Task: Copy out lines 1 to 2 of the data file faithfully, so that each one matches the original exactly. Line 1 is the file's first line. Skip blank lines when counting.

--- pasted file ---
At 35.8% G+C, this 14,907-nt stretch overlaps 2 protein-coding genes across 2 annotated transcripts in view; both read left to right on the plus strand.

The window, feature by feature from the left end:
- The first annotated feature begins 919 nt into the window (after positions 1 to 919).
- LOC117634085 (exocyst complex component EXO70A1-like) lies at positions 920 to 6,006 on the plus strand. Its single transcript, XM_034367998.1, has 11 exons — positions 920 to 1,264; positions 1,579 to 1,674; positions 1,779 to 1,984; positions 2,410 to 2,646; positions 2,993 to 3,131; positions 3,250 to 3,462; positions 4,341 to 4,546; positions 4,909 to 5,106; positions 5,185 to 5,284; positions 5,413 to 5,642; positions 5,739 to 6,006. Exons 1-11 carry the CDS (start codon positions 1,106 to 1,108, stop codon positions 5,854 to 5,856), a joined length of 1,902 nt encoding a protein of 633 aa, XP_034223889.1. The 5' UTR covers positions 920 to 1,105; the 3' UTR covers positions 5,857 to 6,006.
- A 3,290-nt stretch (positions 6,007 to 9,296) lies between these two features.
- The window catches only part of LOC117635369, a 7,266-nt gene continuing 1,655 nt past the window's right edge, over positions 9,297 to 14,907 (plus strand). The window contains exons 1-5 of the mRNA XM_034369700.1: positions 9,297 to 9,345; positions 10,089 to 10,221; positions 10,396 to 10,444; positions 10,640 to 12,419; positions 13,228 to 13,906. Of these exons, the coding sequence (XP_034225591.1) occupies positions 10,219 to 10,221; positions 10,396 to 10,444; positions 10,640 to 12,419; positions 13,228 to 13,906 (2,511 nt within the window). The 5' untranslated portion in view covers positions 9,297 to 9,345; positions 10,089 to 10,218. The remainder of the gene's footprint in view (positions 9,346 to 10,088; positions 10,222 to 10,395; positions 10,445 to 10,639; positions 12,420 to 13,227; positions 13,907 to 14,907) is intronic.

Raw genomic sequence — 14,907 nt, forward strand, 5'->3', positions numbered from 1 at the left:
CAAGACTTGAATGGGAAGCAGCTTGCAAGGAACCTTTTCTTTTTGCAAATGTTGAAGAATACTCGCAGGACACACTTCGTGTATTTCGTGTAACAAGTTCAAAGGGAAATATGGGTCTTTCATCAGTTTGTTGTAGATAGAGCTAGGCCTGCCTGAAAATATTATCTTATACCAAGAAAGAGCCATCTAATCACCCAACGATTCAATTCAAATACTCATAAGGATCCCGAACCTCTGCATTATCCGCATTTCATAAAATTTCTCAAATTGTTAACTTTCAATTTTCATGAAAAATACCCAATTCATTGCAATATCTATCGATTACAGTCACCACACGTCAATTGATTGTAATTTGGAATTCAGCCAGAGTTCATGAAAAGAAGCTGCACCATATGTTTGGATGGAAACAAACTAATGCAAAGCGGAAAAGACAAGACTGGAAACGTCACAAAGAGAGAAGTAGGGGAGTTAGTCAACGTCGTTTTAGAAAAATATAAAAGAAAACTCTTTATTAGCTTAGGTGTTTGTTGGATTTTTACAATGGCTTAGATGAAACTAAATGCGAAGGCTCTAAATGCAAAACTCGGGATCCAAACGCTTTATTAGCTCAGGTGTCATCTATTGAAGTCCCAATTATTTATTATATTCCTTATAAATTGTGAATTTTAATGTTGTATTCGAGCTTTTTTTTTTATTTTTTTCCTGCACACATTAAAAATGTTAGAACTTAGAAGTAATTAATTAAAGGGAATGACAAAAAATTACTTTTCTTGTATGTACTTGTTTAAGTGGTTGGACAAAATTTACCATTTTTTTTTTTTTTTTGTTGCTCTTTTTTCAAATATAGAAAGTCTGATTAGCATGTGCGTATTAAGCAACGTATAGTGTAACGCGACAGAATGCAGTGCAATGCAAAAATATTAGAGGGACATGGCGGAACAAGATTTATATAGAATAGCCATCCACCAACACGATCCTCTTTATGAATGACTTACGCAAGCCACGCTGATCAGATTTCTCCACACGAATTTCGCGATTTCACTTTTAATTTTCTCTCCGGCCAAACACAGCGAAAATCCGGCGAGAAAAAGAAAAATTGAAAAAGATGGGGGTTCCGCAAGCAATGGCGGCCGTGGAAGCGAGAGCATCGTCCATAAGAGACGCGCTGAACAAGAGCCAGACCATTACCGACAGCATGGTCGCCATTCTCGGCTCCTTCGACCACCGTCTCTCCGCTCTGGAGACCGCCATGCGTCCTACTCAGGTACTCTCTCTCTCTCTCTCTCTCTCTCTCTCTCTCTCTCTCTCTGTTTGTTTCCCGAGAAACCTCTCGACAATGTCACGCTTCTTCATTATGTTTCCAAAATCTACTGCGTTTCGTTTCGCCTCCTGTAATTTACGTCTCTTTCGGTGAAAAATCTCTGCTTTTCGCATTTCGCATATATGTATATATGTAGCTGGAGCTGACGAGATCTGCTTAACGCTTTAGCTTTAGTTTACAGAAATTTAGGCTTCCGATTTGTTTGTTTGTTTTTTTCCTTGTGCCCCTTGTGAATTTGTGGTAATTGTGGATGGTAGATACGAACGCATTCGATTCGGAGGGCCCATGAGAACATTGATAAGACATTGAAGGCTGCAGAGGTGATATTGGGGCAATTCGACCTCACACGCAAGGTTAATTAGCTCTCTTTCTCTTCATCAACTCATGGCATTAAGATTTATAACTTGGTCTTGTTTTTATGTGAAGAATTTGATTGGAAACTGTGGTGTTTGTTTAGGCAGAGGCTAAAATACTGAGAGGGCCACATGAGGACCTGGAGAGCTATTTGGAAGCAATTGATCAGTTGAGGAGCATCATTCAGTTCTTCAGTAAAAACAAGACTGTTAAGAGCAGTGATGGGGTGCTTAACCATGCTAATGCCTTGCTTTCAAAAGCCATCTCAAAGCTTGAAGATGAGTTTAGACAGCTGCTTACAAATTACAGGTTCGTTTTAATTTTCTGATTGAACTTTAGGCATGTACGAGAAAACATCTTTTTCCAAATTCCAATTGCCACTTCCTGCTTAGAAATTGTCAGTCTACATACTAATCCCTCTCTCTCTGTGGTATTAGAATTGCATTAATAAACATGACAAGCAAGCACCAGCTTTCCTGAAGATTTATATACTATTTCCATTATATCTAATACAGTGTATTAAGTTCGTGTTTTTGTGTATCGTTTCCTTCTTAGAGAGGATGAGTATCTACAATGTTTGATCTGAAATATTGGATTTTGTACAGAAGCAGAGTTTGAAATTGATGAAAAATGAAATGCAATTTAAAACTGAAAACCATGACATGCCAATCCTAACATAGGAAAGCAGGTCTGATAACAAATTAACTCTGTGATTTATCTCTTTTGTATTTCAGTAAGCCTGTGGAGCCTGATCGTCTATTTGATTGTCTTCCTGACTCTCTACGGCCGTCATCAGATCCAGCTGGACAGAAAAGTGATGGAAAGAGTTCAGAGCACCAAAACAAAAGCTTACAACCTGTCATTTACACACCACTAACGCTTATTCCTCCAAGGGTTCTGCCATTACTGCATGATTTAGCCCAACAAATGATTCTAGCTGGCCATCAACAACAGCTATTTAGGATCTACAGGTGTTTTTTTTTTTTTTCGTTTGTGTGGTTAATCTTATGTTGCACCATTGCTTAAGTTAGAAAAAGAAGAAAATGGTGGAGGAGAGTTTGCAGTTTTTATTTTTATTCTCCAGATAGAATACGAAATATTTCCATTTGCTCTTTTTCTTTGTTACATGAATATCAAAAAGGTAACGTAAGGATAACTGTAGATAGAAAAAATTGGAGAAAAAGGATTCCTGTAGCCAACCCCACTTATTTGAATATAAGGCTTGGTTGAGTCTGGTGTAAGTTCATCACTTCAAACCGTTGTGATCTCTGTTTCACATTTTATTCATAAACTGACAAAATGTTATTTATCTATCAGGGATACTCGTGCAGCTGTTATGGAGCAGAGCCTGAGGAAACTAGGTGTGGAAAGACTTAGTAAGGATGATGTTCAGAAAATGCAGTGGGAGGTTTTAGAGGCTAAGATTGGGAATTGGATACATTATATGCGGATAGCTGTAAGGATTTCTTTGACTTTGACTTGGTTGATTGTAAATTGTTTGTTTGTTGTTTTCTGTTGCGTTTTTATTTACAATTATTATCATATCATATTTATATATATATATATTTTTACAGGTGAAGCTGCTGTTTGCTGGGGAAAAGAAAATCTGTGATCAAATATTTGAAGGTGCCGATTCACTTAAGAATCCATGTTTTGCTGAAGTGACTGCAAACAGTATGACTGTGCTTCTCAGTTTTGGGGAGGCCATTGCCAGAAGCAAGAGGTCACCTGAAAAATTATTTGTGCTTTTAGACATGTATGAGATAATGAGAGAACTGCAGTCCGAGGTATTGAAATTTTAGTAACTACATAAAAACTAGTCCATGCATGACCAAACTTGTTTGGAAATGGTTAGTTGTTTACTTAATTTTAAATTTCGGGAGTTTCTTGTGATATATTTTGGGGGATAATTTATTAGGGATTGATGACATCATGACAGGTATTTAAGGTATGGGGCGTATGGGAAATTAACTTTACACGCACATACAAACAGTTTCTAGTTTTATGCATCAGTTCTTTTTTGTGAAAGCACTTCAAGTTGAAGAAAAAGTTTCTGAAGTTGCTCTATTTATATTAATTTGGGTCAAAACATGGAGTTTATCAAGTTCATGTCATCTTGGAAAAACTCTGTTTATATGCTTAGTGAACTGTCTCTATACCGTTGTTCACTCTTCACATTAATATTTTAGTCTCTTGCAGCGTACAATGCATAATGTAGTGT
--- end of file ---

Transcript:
At 35.8% G+C, this 14,907-nt stretch overlaps 2 protein-coding genes across 2 annotated transcripts in view; both read left to right on the plus strand.

The window, feature by feature from the left end: